Expired vaccines are an insurance premium we paid to stave off catastrophic consequences: Ong Ye Kung

expired vaccines are an insurance premium we paid to stave off catastrophic consequences ong ye kung

The Government knew early on during the COVID-19 pandemic that vaccines would provide us with a safe exit from the pandemic. Hence the mass vaccination strategy.

However, without sufficient doses of vaccines, our mass vaccination strategy would have been a non-starter, as Health Minister Ong Ye Kung said in Parliament.

COVID-19 was a new virus. “Although several vaccines were concurrently being developed at that time, nobody knew which one will work and which one to buy,” Mr Ong said in Parliament

The Government had to make a judgement call on the procurement of vaccines

Country were all clamouring for vaccines, and limited manufacturing capacity at that time could not meet world demand.

As a small market we lack negotiating power. This would normally push us down the queue for delivery, Mr Ong  said.  The situation was worsened by supply chain disruptions caused by the pandemic, he added.

But time was of essence.

How can Singapore secure assured and early deliveries?

An inter-agency workgroup chaired by the Head of Civil Service was set up to develop our vaccine procurement approach. They comprised senior officials from agencies such as Prime Minister’s Office Singapore, MOH, A*STAR, Health Sciences Authority (HSA) and Economic Development Board (EDB). 

The workgroup recommended a portfolio approach to buy vaccines – don’t put all our bets on one vaccine but buy a selected number of vaccines across different technology platforms. This includes both mRNA and non-mRNA vaccines.

To identify the most promising candidates, the workgroup was advised by a panel of experts from the research institutes, hospitals and industry.

Why the need to over-procure?

We had placed our bets on several vaccines to ensure that at least some of them would work. And if one does not work, we had to make sure that the other one had enough volume to cover the whole population. 

“Hence, we needed to over-procure, such that the combined volumes of all the vaccine candidates more than cover the population of Singapore,” Mr Ong said. 

When it became clear that vaccine protection could wane over time, especially amongst the elderly and that boosters would be needed, we procured additional vaccine doses to administer boosters to the whole population.

Because we secured safe and efficacious vaccines, delivered when we needed them most, Singaporeans took them with confidence, even with relief. We built up our population immunity and achieved DORSCON Green today.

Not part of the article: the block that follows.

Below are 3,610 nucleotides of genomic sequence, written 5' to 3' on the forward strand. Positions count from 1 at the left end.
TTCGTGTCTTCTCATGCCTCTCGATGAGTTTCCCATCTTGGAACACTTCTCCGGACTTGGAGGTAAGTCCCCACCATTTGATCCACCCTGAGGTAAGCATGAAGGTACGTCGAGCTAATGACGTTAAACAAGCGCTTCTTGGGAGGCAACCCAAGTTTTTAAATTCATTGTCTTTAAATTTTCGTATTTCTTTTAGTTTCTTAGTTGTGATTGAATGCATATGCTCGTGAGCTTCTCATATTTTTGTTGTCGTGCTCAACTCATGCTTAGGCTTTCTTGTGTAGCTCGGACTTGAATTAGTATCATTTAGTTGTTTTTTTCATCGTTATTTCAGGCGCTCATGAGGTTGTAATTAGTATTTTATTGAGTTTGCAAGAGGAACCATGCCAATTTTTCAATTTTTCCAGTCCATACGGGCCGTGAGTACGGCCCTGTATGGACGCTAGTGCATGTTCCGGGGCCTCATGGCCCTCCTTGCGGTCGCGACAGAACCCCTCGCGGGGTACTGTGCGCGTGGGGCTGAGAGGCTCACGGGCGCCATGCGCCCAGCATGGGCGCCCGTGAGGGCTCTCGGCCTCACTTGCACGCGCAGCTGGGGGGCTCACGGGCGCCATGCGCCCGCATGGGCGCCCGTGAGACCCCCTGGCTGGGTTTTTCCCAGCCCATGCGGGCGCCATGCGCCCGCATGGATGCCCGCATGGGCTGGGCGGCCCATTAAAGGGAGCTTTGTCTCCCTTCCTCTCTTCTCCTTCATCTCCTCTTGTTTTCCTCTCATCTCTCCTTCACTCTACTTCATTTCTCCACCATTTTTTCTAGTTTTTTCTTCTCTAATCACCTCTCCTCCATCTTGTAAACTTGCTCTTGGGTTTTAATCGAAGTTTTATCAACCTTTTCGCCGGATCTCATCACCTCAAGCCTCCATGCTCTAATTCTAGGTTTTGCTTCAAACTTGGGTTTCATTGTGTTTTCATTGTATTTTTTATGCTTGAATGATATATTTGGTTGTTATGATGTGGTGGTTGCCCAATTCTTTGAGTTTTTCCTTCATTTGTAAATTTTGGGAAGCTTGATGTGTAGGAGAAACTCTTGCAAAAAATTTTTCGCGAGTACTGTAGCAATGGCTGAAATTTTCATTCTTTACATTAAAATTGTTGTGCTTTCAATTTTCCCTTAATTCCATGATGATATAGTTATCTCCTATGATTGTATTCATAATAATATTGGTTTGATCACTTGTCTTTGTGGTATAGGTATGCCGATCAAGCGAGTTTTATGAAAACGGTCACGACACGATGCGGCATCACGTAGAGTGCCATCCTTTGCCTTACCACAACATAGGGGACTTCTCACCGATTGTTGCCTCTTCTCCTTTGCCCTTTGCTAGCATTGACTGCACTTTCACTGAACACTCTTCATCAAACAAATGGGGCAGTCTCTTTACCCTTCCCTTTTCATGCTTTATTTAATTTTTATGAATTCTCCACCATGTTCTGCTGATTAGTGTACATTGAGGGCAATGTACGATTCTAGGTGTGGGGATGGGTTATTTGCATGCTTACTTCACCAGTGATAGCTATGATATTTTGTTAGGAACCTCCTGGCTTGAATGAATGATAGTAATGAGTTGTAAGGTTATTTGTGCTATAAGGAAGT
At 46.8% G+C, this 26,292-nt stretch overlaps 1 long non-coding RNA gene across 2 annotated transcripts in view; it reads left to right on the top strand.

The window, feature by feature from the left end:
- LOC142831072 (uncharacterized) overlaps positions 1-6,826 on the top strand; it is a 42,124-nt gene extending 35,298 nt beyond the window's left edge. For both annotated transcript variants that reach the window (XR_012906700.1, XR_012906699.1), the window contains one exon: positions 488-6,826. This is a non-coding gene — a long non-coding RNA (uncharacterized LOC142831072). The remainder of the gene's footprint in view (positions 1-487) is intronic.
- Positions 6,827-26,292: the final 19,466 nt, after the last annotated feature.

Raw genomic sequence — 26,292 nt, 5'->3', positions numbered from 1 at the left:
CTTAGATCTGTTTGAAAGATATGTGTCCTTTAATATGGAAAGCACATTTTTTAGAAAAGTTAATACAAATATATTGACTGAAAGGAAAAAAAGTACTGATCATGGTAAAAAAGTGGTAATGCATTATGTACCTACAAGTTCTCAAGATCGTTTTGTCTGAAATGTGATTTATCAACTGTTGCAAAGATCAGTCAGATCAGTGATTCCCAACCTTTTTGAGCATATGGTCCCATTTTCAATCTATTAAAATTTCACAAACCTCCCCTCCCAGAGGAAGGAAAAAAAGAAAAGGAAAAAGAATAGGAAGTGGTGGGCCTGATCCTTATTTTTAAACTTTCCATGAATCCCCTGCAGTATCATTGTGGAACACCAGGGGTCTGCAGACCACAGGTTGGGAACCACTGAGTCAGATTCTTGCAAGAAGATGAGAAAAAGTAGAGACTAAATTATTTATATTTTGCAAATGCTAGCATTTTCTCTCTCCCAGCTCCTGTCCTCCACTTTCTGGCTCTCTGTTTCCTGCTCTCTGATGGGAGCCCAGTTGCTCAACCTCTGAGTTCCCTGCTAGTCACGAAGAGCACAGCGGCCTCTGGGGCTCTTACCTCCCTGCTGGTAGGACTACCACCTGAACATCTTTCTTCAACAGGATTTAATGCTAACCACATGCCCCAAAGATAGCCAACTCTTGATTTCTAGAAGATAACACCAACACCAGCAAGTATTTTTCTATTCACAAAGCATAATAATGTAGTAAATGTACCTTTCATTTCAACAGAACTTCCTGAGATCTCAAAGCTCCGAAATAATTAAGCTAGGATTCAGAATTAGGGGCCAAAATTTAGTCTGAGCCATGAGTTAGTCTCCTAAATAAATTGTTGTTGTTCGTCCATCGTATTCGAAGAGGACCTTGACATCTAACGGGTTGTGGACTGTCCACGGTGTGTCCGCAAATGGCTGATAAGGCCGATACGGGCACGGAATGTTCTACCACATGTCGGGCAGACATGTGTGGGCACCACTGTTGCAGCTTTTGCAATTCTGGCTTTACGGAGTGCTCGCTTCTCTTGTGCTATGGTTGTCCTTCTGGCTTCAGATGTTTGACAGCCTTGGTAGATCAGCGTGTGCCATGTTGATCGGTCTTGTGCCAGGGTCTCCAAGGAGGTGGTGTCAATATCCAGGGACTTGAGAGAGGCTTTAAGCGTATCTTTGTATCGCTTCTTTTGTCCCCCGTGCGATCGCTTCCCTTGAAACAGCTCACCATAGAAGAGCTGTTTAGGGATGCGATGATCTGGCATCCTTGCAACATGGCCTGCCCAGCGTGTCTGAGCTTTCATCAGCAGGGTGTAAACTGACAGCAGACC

Expired vaccines: the price to stave off catastrophic consequences

Because we deliberately over-procured to mitigate the uncertainty of selected vaccine candidate not working, and the possibility of supply chains being disrupted, the result is that there would be spare vaccine stock. These vaccines will eventually expire.

Expired vaccines are the premium price we pay to stay safe. 

The expiry of unused vaccines was an insurance premium – the price we were prepared to pay to stave off the risk of catastrophic consequences.

About 15% of vaccines with a total value of $140 million expired. In the coming months, this will rise to 25%.

Before vaccines were available, we had to resort to a Circuit Breaker in April 2020 to contain the pandemic.

“The two-month Circuit Breaker cost us around $11 billion in terms of GDP loss. And we spent close to another $60 billion over two financial years to cushion the hardship for businesses and workers, not to mention the heartaches and difficulties families had to go through.”

“Without vaccines, we would certainly have had to resort to further Circuit Breakers during the Delta and Omicron waves in late 2021 and throughout 2022. But we did not have to, because we got the vaccines early and they protected us,” said Mr Ong

In conclusion

Singapore has one of the highest Covid-19 vaccination rates in the world. The overall Covid-19 case fatality rate here is 0.1%. It is one of the lowest in the world compared with the average of about 1% worldwide.

This means the fatality rate in Singapore is about 10 times lower than the average worldwide. 

Globally, around 6.9 million people had died of COVID-19 infections. 

1,711 people in Singapore had died of COVID-19 infections.


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